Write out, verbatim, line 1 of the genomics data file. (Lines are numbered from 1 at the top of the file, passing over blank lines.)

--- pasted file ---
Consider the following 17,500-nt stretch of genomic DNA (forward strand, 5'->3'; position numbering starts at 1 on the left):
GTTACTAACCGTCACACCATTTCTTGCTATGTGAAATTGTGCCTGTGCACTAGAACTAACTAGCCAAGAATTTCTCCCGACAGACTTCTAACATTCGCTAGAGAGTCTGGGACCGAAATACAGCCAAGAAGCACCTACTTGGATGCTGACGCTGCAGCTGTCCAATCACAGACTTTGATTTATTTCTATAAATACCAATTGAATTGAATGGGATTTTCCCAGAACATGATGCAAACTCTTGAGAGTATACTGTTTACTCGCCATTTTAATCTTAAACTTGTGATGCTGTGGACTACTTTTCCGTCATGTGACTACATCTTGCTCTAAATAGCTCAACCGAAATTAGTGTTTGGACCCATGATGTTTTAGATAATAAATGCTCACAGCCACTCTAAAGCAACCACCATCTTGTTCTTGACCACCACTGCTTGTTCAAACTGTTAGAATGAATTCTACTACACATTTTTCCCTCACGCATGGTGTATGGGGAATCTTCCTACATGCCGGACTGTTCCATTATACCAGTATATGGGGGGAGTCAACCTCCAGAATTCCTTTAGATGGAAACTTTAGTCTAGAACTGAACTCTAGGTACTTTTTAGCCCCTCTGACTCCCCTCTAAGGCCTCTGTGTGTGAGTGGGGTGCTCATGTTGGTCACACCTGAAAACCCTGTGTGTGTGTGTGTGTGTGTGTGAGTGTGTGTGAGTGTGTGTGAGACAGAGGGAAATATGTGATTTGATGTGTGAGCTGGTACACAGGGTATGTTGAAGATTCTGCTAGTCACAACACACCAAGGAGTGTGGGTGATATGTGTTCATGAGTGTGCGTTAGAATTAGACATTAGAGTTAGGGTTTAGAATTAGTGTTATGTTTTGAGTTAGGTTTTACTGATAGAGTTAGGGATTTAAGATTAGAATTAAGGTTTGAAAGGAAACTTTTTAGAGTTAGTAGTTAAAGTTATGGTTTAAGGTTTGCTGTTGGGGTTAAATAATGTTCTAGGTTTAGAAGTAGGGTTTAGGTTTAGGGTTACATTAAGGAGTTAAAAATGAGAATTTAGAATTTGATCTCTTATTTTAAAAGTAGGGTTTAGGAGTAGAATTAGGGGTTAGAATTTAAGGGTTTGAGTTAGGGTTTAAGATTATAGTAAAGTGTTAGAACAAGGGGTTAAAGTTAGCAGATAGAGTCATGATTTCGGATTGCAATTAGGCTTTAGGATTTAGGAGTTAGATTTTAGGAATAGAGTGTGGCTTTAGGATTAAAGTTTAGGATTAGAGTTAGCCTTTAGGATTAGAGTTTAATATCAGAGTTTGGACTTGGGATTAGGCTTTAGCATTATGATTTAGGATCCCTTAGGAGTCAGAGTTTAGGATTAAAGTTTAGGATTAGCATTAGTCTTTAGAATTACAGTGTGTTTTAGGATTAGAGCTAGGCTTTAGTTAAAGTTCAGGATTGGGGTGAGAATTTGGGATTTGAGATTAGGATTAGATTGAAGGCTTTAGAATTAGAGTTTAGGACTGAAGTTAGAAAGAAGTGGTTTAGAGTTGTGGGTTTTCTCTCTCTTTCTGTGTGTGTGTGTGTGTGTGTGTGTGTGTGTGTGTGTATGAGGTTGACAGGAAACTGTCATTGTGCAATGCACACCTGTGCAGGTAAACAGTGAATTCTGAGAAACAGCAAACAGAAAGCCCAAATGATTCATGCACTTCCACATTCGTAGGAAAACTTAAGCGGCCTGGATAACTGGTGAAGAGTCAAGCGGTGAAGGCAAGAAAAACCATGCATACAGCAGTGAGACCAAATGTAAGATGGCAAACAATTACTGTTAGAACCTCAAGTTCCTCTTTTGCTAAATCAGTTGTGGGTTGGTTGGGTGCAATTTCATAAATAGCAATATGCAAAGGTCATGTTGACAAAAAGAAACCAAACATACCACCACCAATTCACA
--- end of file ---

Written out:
Consider the following 17,500-nt stretch of genomic DNA (forward strand, 5'->3'; position numbering starts at 1 on the left):